• Every British season has its particular charms. Most major sights are open all year round, but many secondary attractions may be closed in winter. The weather is changeable in all seasons and the visitor is as likely to experience a crisp, sunny February day as to be caught in a cold, heavy shower in July. Long periods of adverse weather and extremes of temperature are rare. Spring is characterized by daffodils and bluebells, summer by roses and autumn by the vivid colour of changing leaves. In wintertime, country vistas are visible through the bare branches of the trees. Annual events and ceremonies, many stemming from age-old traditions, reflect the attributes of the seasons.
  • As the days get longer and warmer, the countryside starts to come alive. At Easter many stately homes and gardens open their gates to visitors for the first time, and during the week before. Whit Sunday, or Whitsun (the seventh Sunday after Easter), the Chelsea Flower Show takes place. This is the focal point of the gardening year and spurs on the nation’s gardeners to prepare their summer holidays. Outside the capital, many music and arts festivals mark the middle months of the year.
  • Life moves outdoors in the summer months. Cafés and restaurants place tables on the pavements and pub customers take their drinks outside. The Queen holds garden parties for privileged guests at Buckingham Palace while, more modestly, village fêtes – a combination of a carnival and street party – are organized. Beaches and swimming pools become crowded and office workers picnic in city parks at lunch. The rose, England’s national flower, bursts into bloom in millions of gardens. Cultural treats include open-air theatre performances, outdoor concerts, the Proms in London, the National Eisteddfod in Wales, Glyndebourne’s opera festival, and Edinburgh’s festival of the performing arts.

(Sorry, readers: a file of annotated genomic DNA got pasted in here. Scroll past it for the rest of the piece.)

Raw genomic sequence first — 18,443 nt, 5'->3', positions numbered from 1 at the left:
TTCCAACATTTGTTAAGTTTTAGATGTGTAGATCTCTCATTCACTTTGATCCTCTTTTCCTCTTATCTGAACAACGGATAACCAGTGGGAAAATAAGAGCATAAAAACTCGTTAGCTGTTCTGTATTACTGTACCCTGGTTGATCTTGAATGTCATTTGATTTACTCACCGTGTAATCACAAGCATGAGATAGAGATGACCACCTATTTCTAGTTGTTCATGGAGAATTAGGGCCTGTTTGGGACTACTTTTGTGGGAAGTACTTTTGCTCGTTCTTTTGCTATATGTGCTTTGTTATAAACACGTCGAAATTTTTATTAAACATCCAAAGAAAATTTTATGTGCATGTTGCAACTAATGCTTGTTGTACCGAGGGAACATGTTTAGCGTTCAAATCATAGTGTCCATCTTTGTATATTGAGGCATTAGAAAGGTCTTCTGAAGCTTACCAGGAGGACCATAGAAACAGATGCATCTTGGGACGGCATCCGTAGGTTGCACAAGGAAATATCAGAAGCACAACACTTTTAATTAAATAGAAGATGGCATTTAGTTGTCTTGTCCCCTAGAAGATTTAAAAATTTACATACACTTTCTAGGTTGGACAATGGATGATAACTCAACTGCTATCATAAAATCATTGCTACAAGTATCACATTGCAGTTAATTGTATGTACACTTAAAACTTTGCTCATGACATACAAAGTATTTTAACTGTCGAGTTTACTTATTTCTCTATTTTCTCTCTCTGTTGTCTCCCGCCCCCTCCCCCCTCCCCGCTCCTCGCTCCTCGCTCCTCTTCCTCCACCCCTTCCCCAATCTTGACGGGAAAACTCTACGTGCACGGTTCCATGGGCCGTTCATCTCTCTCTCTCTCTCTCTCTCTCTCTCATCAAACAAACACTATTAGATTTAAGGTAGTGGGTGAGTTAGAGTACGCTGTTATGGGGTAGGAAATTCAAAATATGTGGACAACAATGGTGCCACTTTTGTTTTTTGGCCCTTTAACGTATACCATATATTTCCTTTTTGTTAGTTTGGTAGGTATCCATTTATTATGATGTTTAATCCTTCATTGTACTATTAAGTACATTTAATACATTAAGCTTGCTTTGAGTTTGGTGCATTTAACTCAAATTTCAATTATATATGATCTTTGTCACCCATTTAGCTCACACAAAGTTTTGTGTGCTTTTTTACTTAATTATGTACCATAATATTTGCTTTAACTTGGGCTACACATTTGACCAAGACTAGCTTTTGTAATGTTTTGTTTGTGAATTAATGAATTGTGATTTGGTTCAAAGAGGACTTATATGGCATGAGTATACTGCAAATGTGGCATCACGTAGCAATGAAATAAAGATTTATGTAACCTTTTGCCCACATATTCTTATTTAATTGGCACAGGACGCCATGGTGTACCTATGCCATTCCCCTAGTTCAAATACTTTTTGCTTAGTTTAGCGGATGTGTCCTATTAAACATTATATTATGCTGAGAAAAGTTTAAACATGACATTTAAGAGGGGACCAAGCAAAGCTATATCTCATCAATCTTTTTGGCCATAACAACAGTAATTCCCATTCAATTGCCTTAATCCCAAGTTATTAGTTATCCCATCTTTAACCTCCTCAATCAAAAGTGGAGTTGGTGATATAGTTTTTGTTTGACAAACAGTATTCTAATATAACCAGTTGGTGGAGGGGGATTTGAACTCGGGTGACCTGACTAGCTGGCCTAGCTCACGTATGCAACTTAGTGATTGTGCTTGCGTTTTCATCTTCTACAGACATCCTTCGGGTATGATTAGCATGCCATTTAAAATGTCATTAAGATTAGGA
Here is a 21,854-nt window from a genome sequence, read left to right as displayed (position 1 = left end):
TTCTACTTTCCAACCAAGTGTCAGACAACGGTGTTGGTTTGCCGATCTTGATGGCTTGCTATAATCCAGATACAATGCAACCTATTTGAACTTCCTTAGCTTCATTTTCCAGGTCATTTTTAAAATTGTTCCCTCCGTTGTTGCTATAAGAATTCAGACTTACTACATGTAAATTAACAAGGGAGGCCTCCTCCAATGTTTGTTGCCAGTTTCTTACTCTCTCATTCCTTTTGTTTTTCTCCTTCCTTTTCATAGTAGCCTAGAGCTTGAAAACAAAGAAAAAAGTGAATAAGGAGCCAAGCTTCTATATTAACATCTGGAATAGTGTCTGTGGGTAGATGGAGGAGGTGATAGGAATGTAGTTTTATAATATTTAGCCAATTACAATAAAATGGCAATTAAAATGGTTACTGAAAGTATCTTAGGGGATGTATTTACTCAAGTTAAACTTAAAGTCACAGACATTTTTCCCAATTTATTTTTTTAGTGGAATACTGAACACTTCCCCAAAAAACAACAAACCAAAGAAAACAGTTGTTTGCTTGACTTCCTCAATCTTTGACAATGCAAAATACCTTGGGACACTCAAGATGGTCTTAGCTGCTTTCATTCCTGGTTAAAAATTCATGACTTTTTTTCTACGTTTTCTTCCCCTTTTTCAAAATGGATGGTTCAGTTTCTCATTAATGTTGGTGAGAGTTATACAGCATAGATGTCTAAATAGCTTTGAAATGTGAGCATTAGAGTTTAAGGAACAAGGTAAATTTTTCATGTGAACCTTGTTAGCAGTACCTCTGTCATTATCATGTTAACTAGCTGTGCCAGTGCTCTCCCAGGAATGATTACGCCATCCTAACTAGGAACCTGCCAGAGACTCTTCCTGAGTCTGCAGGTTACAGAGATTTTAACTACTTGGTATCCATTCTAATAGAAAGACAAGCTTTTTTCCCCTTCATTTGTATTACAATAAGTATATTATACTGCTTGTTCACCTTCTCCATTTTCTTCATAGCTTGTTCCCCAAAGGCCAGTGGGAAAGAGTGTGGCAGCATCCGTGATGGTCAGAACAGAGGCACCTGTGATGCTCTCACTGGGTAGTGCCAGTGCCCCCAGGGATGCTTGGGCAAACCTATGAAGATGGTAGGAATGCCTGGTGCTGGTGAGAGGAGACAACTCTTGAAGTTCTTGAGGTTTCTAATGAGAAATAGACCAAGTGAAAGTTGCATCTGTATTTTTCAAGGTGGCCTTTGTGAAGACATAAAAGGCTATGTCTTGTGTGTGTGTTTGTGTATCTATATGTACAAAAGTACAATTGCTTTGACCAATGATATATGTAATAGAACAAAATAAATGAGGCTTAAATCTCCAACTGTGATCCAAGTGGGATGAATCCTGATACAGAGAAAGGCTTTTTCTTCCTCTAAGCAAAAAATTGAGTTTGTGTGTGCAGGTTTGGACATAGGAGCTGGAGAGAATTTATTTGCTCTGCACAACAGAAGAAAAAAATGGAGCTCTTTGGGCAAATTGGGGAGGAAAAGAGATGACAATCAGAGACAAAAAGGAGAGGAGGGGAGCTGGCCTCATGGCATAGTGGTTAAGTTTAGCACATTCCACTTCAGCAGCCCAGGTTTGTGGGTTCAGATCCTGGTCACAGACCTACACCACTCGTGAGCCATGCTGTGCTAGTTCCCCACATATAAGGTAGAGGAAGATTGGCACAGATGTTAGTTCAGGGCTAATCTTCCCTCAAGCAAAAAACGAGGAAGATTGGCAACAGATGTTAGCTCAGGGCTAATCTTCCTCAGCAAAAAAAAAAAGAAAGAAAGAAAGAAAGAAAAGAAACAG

• After the heady escapism of summer, the start of the new season is marked by the various party political conferences held in October and the royal opening of Parliament. All over the country on 5 November, bonfires are lit and fireworks let off to celebrate the foiling of an attempt to blow up the Houses of Parliament by Guy Fawkes and his conspirators in 1605. Cornfields become golden, trees turn fiery yellow through to russet and orchards are heavy with apples and other autumn fruits. In churches throughout the country, thanksgiving festivals mark the harvest. The shops stock up for the run-up to Christmas, their busiest time of the year.
  • Brightly coloured fairy lights and Christmas trees decorate Britain’s principal shopping streets as shoppers rush to buy their seasonal gifts. Carol services are held in churches across the country, and pantomime, a traditional entertainment for children deriving from the Victorian music hall, fills theatres in major towns. Many offices close between Christmas and New Year. Shops reopen for the January sales on 27 December – a paradise for bargain-hunters.
  • Brightly lit Christmas tree at the centre of Trafalgar Square
  • In all respects the British are doing what they have done for centuries: accommodating their own traditions to influences from other cultures, while leaving the essential elements of their national life and character intact.
  • The Tower of London